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From Erich Fromm, On Disobedience (nearly every line of this book so far is worth quoting):

In order to disobey, one must have the courage to be alone, to err and to sin. But courage is not enough. The capacity for courage depends on a person’s state of development. Only if a person has emerged from mother’s lap and father’s commands, only if he has emerged as a fully developed individual and thus has acquired the capacity to think and feel for himself, only then can he have the courage to say “no” to power, to disobey.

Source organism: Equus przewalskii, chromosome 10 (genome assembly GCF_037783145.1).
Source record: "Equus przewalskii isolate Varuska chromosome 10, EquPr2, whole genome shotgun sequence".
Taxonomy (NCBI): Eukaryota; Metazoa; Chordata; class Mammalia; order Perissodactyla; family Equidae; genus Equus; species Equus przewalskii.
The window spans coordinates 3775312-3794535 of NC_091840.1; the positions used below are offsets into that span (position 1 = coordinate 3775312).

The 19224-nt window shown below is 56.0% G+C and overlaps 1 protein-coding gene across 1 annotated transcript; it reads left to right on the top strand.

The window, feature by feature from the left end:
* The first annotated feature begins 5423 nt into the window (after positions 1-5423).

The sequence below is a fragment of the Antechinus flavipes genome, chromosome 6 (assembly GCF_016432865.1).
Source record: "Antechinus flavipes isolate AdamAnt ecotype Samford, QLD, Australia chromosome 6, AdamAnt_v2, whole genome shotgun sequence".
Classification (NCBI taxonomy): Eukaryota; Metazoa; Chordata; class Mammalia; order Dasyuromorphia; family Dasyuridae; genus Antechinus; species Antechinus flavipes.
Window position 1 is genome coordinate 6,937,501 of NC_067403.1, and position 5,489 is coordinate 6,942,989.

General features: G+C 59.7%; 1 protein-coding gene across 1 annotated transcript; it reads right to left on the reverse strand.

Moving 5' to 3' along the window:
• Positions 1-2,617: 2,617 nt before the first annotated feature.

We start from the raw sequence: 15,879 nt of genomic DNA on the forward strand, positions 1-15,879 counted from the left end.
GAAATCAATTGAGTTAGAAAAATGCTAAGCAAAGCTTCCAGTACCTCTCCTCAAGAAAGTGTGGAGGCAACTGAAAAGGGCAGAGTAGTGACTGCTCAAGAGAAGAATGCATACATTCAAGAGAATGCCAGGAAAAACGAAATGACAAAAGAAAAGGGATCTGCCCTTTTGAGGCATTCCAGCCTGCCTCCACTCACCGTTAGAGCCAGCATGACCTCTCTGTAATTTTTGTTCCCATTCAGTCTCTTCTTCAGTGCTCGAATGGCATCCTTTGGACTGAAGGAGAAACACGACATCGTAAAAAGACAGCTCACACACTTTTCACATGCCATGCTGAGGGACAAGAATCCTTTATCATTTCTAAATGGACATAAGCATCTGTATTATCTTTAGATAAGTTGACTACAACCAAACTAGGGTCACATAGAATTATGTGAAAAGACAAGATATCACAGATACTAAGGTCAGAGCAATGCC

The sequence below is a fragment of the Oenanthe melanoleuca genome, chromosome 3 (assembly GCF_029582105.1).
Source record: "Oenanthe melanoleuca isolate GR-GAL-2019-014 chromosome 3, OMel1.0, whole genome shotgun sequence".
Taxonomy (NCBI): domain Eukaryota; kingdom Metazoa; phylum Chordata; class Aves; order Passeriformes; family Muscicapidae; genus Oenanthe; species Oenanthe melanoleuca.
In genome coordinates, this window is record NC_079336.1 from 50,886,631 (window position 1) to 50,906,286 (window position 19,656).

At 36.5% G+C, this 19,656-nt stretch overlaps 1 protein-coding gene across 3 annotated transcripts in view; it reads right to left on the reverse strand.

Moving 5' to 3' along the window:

A person can become free through acts of disobedience by learning to say no to power. But not only is the capacity for disobedience the condition for freedom; freedom is also the condition for disobedience. If I am afraid of freedom, I cannot dare to say “no,” I cannot have the courage to be disobedient. Indeed, freedom and the capacity for disobedience are inseparable; hence any social, political, and religious system which proclaims freedom, yet stamps out disobedience, cannot speak the truth.

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